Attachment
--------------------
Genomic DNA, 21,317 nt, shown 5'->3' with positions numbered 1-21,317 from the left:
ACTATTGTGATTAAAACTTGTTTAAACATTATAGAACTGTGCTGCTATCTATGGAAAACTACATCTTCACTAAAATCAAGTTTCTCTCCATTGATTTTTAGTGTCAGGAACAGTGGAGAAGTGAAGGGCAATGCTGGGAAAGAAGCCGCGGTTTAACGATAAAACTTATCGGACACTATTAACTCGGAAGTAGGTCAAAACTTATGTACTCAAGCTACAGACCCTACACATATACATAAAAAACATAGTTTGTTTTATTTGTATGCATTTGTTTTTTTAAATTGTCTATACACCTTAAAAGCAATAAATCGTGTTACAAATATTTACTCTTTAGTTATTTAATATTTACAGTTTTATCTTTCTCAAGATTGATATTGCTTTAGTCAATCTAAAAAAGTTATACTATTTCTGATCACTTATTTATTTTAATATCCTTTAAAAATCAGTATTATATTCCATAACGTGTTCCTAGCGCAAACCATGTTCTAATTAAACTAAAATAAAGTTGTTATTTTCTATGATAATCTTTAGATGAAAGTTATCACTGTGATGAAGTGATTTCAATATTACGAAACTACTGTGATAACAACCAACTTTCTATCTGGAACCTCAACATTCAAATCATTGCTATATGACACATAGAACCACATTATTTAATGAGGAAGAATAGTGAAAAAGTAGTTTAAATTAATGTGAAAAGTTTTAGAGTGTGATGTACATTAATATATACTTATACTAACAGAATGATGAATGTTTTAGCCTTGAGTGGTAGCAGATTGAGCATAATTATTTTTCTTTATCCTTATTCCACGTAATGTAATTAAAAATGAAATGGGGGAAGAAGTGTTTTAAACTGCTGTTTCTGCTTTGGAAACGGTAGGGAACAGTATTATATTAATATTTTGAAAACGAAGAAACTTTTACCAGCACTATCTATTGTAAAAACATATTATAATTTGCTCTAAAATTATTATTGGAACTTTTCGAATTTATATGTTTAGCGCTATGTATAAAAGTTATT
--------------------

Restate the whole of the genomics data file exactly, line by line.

Genomic DNA, 21,317 nt, shown 5'->3' with positions numbered 1-21,317 from the left:
ACTATTGTGATTAAAACTTGTTTAAACATTATAGAACTGTGCTGCTATCTATGGAAAACTACATCTTCACTAAAATCAAGTTTCTCTCCATTGATTTTTAGTGTCAGGAACAGTGGAGAAGTGAAGGGCAATGCTGGGAAAGAAGCCGCGGTTTAACGATAAAACTTATCGGACACTATTAACTCGGAAGTAGGTCAAAACTTATGTACTCAAGCTACAGACCCTACACATATACATAAAAAACATAGTTTGTTTTATTTGTATGCATTTGTTTTTTTAAATTGTCTATACACCTTAAAAGCAATAAATCGTGTTACAAATATTTACTCTTTAGTTATTTAATATTTACAGTTTTATCTTTCTCAAGATTGATATTGCTTTAGTCAATCTAAAAAAGTTATACTATTTCTGATCACTTATTTATTTTAATATCCTTTAAAAATCAGTATTATATTCCATAACGTGTTCCTAGCGCAAACCATGTTCTAATTAAACTAAAATAAAGTTGTTATTTTCTATGATAATCTTTAGATGAAAGTTATCACTGTGATGAAGTGATTTCAATATTACGAAACTACTGTGATAACAACCAACTTTCTATCTGGAACCTCAACATTCAAATCATTGCTATATGACACATAGAACCACATTATTTAATGAGGAAGAATAGTGAAAAAGTAGTTTAAATTAATGTGAAAAGTTTTAGAGTGTGATGTACATTAATATATACTTATACTAACAGAATGATGAATGTTTTAGCCTTGAGTGGTAGCAGATTGAGCATAATTATTTTTCTTTATCCTTATTCCACGTAATGTAATTAAAAATGAAATGGGGGAAGAAGTGTTTTAAACTGCTGTTTCTGCTTTGGAAACGGTAGGGAACAGTATTATATTAATATTTTGAAAACGAAGAAACTTTTACCAGCACTATCTATTGTAAAAACATATTATAATTTGCTCTAAAATTATTATTGGAACTTTTCGAATTTATATGTTTAGCGCTATGTATAAAAGTTATT